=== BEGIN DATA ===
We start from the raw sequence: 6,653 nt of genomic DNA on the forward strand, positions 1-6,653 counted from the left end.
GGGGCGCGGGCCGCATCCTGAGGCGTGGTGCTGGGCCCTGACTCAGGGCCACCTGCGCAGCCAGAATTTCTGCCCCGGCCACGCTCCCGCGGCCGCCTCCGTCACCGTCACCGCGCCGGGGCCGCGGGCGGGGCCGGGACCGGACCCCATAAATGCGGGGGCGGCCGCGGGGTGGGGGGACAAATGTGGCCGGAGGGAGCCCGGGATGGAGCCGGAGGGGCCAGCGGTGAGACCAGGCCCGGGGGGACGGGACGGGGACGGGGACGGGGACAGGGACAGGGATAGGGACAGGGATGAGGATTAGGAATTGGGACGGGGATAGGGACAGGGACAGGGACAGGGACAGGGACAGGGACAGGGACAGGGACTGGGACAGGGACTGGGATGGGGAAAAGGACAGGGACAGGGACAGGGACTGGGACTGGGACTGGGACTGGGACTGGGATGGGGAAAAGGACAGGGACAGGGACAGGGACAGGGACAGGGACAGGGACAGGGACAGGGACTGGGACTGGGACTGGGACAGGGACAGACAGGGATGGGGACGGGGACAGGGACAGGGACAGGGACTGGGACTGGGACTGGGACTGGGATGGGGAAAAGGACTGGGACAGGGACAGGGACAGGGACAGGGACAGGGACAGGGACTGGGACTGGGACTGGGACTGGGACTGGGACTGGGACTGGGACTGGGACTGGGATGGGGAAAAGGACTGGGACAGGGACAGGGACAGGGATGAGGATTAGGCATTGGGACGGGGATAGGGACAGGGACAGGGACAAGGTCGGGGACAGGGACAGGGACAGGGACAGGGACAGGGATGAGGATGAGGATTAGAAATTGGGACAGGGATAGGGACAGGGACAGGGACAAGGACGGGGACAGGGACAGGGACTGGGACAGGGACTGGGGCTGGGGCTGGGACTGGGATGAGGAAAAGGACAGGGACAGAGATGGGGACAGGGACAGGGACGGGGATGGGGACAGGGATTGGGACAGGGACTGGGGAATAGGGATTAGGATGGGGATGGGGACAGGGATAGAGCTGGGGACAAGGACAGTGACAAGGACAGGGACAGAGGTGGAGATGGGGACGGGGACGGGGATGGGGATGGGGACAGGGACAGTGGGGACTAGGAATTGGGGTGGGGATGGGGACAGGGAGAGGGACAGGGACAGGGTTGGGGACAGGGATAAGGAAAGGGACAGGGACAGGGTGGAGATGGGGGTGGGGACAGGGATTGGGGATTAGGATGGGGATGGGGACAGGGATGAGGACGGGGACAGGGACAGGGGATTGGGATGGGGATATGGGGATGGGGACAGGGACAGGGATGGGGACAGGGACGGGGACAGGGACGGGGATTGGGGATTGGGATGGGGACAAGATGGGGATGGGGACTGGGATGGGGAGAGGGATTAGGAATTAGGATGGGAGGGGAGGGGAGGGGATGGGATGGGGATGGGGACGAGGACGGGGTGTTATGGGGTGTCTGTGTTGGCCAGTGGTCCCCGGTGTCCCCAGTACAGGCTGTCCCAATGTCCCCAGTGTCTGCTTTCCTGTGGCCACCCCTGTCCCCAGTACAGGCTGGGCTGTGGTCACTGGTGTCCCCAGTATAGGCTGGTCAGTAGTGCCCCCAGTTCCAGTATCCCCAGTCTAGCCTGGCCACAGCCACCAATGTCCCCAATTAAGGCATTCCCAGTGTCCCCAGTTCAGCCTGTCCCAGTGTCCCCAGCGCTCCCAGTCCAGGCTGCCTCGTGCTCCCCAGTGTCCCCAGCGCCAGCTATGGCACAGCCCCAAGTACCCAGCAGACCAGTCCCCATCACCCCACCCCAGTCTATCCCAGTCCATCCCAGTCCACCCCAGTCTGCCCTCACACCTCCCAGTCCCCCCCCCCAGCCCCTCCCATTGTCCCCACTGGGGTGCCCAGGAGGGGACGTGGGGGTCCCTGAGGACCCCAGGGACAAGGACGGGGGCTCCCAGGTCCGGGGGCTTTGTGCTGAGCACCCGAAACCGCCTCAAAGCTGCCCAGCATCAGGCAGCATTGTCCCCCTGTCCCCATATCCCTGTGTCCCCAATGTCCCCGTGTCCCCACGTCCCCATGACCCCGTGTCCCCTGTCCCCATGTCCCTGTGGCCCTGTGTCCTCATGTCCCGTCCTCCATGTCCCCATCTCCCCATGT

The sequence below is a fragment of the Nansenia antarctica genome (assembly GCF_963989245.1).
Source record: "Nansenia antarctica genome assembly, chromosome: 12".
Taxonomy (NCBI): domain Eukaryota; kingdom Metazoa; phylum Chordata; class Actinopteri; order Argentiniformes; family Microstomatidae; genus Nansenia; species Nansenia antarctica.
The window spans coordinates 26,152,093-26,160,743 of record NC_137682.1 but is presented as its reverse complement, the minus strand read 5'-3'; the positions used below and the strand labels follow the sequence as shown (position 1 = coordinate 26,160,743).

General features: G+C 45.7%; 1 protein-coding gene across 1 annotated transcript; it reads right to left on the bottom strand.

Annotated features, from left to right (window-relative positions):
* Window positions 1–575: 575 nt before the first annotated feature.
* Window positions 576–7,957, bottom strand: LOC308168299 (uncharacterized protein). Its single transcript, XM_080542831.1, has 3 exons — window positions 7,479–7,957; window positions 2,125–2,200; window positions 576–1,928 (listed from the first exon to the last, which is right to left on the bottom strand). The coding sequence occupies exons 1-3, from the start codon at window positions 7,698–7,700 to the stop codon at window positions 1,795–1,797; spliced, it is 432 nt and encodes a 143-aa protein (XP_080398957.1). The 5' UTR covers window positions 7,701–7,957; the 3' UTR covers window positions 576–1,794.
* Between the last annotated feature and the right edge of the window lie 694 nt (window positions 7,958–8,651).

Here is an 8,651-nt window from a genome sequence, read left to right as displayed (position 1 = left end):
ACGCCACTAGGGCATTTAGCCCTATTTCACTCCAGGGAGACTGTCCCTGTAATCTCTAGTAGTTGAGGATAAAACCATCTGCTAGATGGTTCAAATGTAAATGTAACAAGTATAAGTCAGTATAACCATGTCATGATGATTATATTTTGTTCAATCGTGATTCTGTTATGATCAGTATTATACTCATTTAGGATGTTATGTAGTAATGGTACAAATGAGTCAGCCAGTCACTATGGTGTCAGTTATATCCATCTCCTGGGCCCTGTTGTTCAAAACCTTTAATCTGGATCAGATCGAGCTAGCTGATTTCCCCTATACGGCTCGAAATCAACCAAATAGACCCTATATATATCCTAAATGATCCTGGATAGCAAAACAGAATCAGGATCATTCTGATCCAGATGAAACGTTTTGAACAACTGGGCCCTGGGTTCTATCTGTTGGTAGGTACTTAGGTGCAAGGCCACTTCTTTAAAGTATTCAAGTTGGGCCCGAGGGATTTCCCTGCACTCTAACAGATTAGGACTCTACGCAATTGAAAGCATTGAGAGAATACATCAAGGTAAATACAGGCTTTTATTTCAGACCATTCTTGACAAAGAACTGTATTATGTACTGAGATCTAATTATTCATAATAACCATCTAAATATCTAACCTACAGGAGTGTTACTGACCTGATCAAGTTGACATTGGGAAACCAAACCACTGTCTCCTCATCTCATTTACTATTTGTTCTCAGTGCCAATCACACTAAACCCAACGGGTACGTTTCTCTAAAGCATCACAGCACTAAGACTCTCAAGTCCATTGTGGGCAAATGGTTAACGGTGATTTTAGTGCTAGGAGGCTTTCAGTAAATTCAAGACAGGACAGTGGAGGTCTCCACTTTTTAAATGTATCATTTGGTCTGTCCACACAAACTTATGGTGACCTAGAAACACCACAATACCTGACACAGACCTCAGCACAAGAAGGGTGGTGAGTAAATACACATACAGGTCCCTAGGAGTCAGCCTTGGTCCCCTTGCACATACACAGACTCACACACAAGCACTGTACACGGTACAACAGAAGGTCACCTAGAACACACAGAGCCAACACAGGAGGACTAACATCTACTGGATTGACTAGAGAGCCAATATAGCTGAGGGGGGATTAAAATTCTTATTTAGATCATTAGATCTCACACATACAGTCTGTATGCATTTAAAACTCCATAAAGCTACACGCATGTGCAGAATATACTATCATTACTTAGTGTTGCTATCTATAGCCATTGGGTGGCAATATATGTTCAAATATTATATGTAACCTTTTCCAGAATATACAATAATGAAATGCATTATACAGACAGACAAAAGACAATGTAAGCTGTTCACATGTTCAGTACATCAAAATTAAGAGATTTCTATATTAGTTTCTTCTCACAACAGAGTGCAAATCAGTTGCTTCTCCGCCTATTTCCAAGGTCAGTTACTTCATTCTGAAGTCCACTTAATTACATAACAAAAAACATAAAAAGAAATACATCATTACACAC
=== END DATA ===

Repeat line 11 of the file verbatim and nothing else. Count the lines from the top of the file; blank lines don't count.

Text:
* Between the last annotated feature and the right edge of the window lie 694 nt (window positions 7,958–8,651).